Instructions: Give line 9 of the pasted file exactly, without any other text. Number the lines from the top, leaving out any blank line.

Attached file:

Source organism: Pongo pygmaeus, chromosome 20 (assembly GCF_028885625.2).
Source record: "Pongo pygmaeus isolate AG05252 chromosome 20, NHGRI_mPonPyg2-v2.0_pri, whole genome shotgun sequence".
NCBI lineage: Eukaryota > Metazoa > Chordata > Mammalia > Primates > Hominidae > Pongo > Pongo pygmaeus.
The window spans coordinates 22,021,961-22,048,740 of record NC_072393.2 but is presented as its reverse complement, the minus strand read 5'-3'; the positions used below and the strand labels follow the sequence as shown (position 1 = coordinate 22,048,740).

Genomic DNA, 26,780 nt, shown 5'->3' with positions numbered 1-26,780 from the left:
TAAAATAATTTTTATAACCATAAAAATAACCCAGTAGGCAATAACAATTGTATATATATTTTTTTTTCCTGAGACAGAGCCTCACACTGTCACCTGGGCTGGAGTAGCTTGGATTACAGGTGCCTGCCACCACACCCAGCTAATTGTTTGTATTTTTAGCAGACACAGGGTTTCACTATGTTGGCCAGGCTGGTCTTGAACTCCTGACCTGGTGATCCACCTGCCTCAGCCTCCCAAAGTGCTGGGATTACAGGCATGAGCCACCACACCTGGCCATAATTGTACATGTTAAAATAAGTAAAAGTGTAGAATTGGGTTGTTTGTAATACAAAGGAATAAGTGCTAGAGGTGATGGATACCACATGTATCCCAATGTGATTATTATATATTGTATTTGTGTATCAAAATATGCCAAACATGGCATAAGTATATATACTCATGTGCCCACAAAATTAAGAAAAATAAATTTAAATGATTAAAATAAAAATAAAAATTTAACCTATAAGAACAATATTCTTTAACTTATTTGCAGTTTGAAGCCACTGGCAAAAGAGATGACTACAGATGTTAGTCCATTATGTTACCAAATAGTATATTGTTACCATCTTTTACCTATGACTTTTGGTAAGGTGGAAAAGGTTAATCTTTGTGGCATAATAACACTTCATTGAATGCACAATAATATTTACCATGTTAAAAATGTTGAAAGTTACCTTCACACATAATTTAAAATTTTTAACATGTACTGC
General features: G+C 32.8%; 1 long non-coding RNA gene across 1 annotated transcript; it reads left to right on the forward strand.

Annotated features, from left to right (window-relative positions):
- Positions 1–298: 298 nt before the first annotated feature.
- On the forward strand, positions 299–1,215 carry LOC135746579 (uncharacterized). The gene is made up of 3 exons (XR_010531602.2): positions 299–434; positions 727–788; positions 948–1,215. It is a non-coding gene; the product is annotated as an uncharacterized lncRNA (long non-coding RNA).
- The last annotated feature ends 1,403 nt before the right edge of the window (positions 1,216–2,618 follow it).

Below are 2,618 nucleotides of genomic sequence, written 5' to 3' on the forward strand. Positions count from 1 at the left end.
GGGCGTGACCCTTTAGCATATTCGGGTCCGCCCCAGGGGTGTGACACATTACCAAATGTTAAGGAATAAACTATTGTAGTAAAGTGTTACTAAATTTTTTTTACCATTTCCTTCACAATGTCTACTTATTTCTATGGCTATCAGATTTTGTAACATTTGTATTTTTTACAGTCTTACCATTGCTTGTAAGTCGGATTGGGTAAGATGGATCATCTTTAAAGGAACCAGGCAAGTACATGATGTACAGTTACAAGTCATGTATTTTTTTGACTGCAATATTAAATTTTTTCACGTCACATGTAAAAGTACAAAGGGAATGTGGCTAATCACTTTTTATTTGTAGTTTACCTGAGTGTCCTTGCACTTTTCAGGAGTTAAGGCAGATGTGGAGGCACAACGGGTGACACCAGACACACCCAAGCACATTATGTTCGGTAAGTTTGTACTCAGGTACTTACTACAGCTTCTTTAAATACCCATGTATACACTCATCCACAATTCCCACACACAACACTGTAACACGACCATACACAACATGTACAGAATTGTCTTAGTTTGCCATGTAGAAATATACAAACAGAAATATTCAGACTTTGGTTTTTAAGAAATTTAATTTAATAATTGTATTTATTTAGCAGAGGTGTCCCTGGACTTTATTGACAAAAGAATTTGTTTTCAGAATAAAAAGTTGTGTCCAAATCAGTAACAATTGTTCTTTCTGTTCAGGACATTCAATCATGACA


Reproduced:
- Positions 1–298: 298 nt before the first annotated feature.